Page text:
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What is Hypnosis: A Beginner's Guide

Updated: May 8

Two eyes on top of an optical illusion
Hypnosis may seem strange and mystical but it’s really effective and useful.

Sometimes when I say that I do hypnosis, people seem a little uneasy or apprehensive. They think that it is some form of mind control or a way to gain power over them. Other people are excited at the idea that someone else could help them achieve something without their having to do much. However, like Milton Erickson, MD once told a hypnotic subject, "do you realize that you will be doing all of the work?"

It doesn't seem that way because the unconscious or subconscious mind is working on the goal, and the conscious mind may not even be aware of how much it is doing. Nonetheless, I thought I'd take the time to explain some of the concepts that are in operation with hypnosis. That way you have a better idea of what you might be experiencing if you decide to receive hypnotherapy.

What is Hypnosis?

Hypnosis can be defined as a “focused state of awareness” (according to Dr. Brent Geary) that is attainable and naturalistic. Sometimes it occurs easily and without our even knowing it. How many times have you driven in a car and found yourself at your destination without even remembering how you got there? Did you go into “trance” in the process of driving? Hypnosis is a state of mind that is altered. It is influenced by the role that is expected of the person being hypnotized, as well as the hypnotist.

Stages of Hypnosis

There are five basic stages of hypnosis: pre-hypnosis; induction; utilization; termination; and post-hypnosis. I will briefly describe these stages so you have an idea of what happens during hypnosis.



In the pre-hypnotic stage, the hypnotist educates the client and dispels myths and misconceptions. The hypnotist also assesses the purpose of hypnosis and whether it is appropriate for this particular client.

Induction of Hypnosis

In the induction phase, the hypnotist encourages the client’s attention to become absorbed in something that directs the client’s attention inward. This way, the client goes into a trance and manifests alterations in responsiveness, perception, attention, sensation, and movement.

For instance, sometimes hypnotists bring clients back to a younger state or an earlier time before they experienced their presenting problem. This is called age regression. There are many other experiences a person can have while going into trance. The experiences are safe and facilitate the therapeutic process.


Once in a trance state, the intervention can begin. This phase uses what the hypnotist knows and senses about the client to “gift wrap” (Dr. Jeffrey Zeig’s phrase) the therapeutic message that the hypnotist believes will be helpful. Dr. Milton Erickson was a master of utilization, and could make Ericksonian hypnosis feel custom-made for each person he treated. This is often the longest phase, but not always. It can be a direct suggestion. More commonly it is a story, metaphor, or something that orients a client to helpful resources from his/her unconscious mind. Basically, the induction phase is a way to set aside the client’s usual, conscious thinking patterns so that the unconscious mind can get down to business in the utilization phase.

Once the desired resources are activated, the hypnotist makes suggestions to generalize the new learning or emotional state to other aspects of the client’s life. This way, their learning is transferable to their everyday life, which is the goal of any good psychotherapy.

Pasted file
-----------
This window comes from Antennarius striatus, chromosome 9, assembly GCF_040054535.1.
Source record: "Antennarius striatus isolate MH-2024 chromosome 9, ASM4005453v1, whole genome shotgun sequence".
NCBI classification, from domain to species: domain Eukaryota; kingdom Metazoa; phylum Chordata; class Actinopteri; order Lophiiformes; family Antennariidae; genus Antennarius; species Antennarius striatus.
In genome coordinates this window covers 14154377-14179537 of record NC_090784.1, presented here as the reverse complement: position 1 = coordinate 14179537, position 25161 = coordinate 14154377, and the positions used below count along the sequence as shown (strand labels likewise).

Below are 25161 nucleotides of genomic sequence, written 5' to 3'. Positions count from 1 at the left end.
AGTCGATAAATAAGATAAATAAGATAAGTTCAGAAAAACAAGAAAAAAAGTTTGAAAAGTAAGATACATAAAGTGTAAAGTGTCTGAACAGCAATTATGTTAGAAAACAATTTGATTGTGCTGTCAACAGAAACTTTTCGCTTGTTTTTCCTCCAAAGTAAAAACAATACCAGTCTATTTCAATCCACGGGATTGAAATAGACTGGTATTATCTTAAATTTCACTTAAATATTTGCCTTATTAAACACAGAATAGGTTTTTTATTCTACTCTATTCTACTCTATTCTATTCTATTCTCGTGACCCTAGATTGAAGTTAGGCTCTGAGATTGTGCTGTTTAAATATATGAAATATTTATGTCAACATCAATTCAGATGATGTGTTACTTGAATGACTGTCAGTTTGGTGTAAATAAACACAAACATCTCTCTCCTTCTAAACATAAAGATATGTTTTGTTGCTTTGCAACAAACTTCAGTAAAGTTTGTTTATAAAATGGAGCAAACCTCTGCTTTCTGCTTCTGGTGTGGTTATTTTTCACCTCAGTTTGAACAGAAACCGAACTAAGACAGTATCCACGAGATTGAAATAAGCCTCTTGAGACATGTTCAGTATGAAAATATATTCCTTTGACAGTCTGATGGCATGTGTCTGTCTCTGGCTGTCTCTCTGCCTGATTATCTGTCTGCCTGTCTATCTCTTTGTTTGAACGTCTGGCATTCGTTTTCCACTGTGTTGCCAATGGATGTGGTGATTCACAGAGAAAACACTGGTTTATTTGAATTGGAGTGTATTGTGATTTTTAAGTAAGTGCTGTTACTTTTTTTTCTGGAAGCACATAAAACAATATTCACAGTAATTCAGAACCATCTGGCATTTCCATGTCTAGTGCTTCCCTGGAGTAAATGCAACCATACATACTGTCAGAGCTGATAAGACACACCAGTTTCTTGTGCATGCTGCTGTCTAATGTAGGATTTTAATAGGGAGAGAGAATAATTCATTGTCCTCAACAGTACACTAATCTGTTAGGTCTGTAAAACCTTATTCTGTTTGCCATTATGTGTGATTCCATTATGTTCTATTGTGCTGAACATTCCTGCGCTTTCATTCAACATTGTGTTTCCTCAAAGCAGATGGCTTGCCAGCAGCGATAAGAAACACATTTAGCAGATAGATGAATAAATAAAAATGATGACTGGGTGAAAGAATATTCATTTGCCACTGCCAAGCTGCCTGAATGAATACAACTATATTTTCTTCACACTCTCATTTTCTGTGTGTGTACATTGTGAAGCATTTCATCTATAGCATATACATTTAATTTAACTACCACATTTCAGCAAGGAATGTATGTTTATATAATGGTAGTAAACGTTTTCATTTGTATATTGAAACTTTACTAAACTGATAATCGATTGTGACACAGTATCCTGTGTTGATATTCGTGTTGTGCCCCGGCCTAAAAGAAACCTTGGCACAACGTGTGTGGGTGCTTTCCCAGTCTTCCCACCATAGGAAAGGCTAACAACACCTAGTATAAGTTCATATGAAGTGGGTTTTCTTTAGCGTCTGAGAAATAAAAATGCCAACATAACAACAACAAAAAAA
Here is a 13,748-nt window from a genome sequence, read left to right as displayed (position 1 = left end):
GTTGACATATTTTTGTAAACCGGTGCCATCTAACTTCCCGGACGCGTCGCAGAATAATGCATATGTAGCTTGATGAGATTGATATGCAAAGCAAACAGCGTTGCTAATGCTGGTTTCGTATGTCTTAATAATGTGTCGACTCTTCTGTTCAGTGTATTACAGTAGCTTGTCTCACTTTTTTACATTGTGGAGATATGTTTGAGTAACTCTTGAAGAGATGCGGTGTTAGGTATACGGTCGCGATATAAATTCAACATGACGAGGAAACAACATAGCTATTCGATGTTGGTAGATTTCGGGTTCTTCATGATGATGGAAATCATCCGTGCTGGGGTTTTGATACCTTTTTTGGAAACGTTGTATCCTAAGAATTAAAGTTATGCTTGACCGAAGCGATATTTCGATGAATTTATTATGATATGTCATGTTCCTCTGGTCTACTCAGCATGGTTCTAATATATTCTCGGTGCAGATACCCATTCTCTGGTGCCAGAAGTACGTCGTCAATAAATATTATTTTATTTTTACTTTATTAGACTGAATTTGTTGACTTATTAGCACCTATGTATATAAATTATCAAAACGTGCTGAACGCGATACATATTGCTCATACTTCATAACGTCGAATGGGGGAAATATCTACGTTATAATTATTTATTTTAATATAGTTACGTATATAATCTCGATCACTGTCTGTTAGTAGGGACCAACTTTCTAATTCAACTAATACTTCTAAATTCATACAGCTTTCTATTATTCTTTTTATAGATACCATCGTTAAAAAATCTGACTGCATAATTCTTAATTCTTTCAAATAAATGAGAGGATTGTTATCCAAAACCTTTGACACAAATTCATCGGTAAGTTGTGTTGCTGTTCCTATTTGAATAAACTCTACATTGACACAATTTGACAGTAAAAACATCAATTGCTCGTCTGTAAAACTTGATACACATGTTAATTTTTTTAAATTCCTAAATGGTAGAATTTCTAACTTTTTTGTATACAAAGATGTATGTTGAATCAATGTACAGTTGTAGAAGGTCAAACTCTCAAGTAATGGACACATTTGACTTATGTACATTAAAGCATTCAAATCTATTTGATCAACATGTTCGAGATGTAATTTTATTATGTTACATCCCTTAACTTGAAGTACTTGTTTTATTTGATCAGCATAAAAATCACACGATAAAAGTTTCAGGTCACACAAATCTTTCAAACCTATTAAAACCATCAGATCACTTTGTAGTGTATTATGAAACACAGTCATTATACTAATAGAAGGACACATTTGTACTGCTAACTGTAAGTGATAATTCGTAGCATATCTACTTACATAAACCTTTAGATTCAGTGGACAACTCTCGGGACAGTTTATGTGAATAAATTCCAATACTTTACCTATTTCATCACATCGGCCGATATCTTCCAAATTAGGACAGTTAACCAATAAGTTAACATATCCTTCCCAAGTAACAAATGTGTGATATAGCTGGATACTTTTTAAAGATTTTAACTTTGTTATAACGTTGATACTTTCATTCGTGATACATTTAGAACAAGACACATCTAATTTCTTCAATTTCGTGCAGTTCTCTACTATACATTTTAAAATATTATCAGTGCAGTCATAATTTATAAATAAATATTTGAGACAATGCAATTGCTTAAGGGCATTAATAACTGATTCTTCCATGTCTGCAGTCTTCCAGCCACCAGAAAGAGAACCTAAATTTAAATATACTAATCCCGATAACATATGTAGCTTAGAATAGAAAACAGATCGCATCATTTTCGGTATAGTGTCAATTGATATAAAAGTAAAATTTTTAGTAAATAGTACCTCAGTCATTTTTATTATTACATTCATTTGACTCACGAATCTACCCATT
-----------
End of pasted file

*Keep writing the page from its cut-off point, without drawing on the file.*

Reorientation and Post-Hypnosis

After this, the hypnotist re-orients the person to be in a regular, alert state of consciousness. After this, the hypnosis can have “targeted and lasting effects” (Dr. Brent Geary, 2016). I often record the session so that my clients can listen to it afterward when they are in a safe place like at home while sitting or lying down. This helps strengthen the associations and learning that were activated during the hypnosis.

Three medical doctors of different ethnic backgrounds from the chest up.
There are many medical, as well as psychological uses for hypnosis.

Applications and Uses of Hypnosis

Hypnosis can be useful in a variety of situations. Doctors, dentists, and other medical professionals can use it in medical offices for relaxation, analgesia, or anesthesia. Counselors and psychotherapists can use it in psychotherapy (as I use it). It is an excellent way to address anxiety, depression, negative behavior patterns like smoking and overeating, and grief. Some life coaches and NLP practitioners also use it or aspects of hypnosis.

What Is and Is NOT Hypnosis

Clinical hypnosis is not a way to make people do things against their will, as is often portrayed in movies and television. We as hypnotists cannot make people do things that go against their values or morals. Yet we must be careful and ethical in our practice of hypnosis. There has been controversy about “false memories” of childhood abuse, and so hypnotists should be careful about this from a legal and ethical standpoint.

However, it seems as though exercising caution about “recalling” memories through the use of hypnosis can help prevent this. I believe that this is an argument for being careful in how one interprets hypnotic experiences. Probably, hypnotists should only generally orient people towards their memories rather than pretending to know what the clients are actually experiencing and asserting that child abuse exists.

Want to learn more or schedule a session? If so, please call me at 661-233-6771.

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